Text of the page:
In answer to your question, there is a great deal of excitement about the many development projects occurring in Bethlehem. Many of the projects have been completed by one developer - Ashley Development. However, the community is split about whether to allow slot machine gambling on part of the old Bethlehem Steel site. Sands Casino has offered to provide binding commitments that they will preserve the blast furnaces and many old steel buildings.

    On the western edge of the Bethlehem Steel complex, the old Johnson Machinery complex is now being turned into 196 condos plus the largest restaurant in the Lehigh Valley. Construction is about half-done. The old roof is being maintained to result in roofed courtyards. Part of the building is being used for an inside parking structure. The exterior of the building is being maintained, using Federal tax credits. They are effectively building a "new building inside an old building."

    Much of the redevelopment is spurred by people moving into Bethlehem from Northern New Jersey and New York City. The downtown is booming, and a big factory is being converted into upscale apartments north of Center City. Bethlehem also greatly increased their tourism by attracting people into the Downtown for the 9 day Musikfest musical festival each year. The organization that runs that festival is planned to build a glass enclosed concert arena next to the blast furnaces. That organization also runs a large arts incubator named the Banana Factory, west of Bethlehem Steel.

    Tens of millions of dollars have been provided by the Federal, State and County governments for the redevelopment of the Bethlehem Steel lands and to widen the main road from I-78. A non-profit, Lehigh Valley Industrial Park, is redeveloping much of the eastern end.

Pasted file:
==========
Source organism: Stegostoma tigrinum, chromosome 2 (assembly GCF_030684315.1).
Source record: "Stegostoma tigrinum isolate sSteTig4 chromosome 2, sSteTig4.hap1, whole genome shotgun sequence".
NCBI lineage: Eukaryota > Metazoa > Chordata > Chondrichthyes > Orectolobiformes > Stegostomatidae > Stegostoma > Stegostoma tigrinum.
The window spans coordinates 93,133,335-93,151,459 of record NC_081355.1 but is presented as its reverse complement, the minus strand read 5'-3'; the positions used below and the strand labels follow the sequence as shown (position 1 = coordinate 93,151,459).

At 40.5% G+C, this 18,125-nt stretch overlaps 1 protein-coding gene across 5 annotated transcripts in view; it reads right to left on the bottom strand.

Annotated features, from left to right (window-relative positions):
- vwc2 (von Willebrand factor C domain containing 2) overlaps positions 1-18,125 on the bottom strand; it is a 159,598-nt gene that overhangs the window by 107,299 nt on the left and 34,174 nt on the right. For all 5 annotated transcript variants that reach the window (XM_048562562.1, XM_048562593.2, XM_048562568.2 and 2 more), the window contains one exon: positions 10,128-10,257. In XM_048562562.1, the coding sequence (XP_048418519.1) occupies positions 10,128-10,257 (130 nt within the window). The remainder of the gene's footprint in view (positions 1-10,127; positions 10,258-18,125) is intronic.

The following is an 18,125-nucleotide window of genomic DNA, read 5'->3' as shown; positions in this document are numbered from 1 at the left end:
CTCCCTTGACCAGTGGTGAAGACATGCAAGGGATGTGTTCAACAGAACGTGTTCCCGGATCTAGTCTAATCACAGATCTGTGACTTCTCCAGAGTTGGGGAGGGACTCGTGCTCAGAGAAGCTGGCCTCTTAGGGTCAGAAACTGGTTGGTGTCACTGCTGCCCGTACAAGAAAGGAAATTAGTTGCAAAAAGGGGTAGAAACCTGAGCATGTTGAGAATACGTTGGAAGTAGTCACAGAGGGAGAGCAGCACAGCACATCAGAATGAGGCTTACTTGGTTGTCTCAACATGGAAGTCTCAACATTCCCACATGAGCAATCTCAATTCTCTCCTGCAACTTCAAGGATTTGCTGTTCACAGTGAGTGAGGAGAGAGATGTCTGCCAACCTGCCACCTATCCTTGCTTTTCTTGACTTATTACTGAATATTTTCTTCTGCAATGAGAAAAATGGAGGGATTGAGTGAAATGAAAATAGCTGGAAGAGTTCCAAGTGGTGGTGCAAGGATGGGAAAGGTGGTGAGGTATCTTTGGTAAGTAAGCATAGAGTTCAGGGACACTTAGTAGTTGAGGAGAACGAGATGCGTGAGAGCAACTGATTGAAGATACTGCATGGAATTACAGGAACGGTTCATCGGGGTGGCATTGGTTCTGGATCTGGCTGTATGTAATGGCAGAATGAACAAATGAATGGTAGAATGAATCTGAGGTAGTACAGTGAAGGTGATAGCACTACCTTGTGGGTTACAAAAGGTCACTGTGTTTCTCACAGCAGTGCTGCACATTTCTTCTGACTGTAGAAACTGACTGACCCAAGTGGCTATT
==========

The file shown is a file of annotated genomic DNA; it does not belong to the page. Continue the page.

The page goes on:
There also are some plans to reuse the 21 story Bethlehem Steel headquarters on the north side of town. More about that later.

  4. #4
    Cyburbian abrowne's avatar
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    Most painful obstacle for a drunk. Ever.

  5. #5

    More Info on Redevelopment

    The bulk of the oldest part of the Bethlehem Steel property (the western portion) is now owned by a group that includes the owners of Newmark realty of New York City. Last night, a representative of that company made a presentation in Bethlehem. He said the company owns over 9 million square feet of building space, most in New York City, and that they specialize in buying, renovating and leasing historic buildings.

    He stressed that they are interested in the long-term, and intend to retain ownership of the complex. They want Bethlehem Steel to be a model for brownfields redevelopment throughout the country, which will encourage people to bring their company into other endeavors. They control 125 acres.

    The Sands company would reuse one old steel building for a casino, next to the ore bridge (pictured above). A portion of the largest building is proposed to be used for the National Museum of Industrial History (www.nmih.org). He said they intend to renovate buildings to create 600 to 800 apartments. He said that the quality retailers will only come to the site if they know that Sands will build their casino there. The goal is to create "experiential retail". He said that the grid pattern of streets will be reopened into the complex, to encourage interaction. This will help to support existing retailers on the adjacent streets.